Cronos Group (TSX:CRON)(NASDAQ:CRON) may not be the fastest-growing Canadian marijuana stock in the near term, as its production ramp-up is expected much later in 2019, but the firm has some highly promising long-term plans that could place it among market-leading cannabinoid producers in the next few years.
The company reported a 186% year-on-year revenue growth to $3.76 million during the quarter to September 30, 2018, and realized nearly 11% sequential growth from the June quarter, but the company may not generate as much revenue as closer peer Aphria, as its production capacity will only substantially increase late 2019, as most other smaller players.
While near-term growth prospects may not be as spectacular as short-term investors may like, the long-term outlook could be greatly promising for this growth stock.
There’s a seemingly rapid change in customer tastes in the cannabis market with the dried flower market fast losing its lustre to smarter and classy cannabis oils and capsules. Cannabinoids could become a production line ingredient, and the trend could evolve as edibles and cannabis-infused beverages come on the market in a few months’ time.
In that premised market scenario, the firm that can cost effectively produce cannabinoids like THC and CBD will be the biggest winner, and Cronos Group is looking to fit this profile well.
The company has partnered with a fast-growing biological technology innovation firm Ginkgo Bioworks in a partnership meant to produce cultured cannabinoids through a fermentation process, bypassing the time-intensive, space-intensive, and financially expensive extraction plant investments.
The duo intends to produce the quality, pure THC, CBD, and six other rare cannabinoids that current extraction technology can’t cost effectively produce from the cannabis plant from DNA printing.
Ginkgo Bioworks promises to work some biological tech “magic” in the cannabis space by technically “printing” cannabinoids from genetics information produced by Cronos Group, and if the technology works, there won’t be any need for marijuana cultivation and extraction plant investments anymore.
By leveraging existing fermentation infrastructure from beer breweries and pharmaceutical contract manufacturing operations, the duo could quickly and cost effectively produce, in large volumes, eight target cannabinoids from custom yeast strains.
Now, that’s disruptive.
A threat to Canopy Growth?
The Cronos Group-Ginkgo Bioworks duo targets to produce a kilogram of pure cannabinoids at a cost US$1,000, and that translates to $1.31 a gram of cannabis extracts at today’s currency exchange rate.
Conventional technology is said to be capable of producing a kilogram of purified cannabis extracts at more than US$5,000, and that is a best-case scenario that may not yet exist in the industry.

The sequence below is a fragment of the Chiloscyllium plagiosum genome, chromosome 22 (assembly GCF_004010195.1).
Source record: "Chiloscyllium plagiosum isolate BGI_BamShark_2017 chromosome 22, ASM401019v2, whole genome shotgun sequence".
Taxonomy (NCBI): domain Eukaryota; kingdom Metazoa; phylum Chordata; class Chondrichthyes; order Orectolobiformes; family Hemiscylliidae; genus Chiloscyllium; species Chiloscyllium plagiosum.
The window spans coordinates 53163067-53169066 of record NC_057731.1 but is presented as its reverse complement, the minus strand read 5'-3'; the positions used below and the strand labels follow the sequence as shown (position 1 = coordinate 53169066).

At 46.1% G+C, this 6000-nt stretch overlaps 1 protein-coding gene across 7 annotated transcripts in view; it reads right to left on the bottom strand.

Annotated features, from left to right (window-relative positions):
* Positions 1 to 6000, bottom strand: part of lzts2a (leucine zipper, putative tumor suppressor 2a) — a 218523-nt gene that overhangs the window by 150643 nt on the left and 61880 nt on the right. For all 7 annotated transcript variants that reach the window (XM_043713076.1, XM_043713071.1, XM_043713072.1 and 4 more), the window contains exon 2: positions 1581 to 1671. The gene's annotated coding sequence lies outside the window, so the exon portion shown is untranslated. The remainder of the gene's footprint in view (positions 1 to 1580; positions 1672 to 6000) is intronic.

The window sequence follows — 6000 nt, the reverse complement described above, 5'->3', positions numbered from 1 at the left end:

I am eagerly waiting for Canopy Growth (TSX:WEED)(NYSE:CGC) management’s promise to report production cost per milligram of cannabinoids when they discontinued reporting on cash costs to produce a gram of dried cannabis earlier, but if the cost of producing a gram of the whole bud and leaves, with all impurities and biological matter is averaging over a dollar for peers, how much more do the value-added extraction and purification processes add to generate a gram equivalent for cannabis oil?
Cronos could produce a gram of CBD at $1.31, way cheaper than Aurora Cannabis’s cost of producing a gram of unprocessed cannabis flower with leaves and twigs last quarter.
Canopy received a $5 billion investment from Constellation Brands recently, and the team intends to develop new products that may include cannabis-infused beverages. The market is expecting that beer manufacturers and other beverages giants may invest in cannabis growers to guarantee a supply of cannabis extracts.
A breakthrough in Cronos Group’s experiments may quickly change investor perceptions, as beer breweries will be capable of being used to produce cannabinoids, even the most rare ones. Arguably, no beverage manufacturer would look anywhere besides Cronos Group for ingredients for marijuana-flavoured beverages.
Foolish bottom line
Cronos Group and Ginkgo Bioworks could violently disrupt the marijuana industry if their attempt to design and print cannabinoids using biosynthesis works cost effectively on a large scale, and the success of the project could catapult Cronos’s stock in the next three years.
At the same time, the breakthrough could threaten the premium valuation on Canopy’s stock, as its cannabis-infused beverages projects become inferior on a cost-benefit analysis, unless the cannabis giant is also pursuing similar researches, as biotechnology innovations grow rampantly.
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Fool contributor Brian Paradza has no position in any of the stocks mentioned.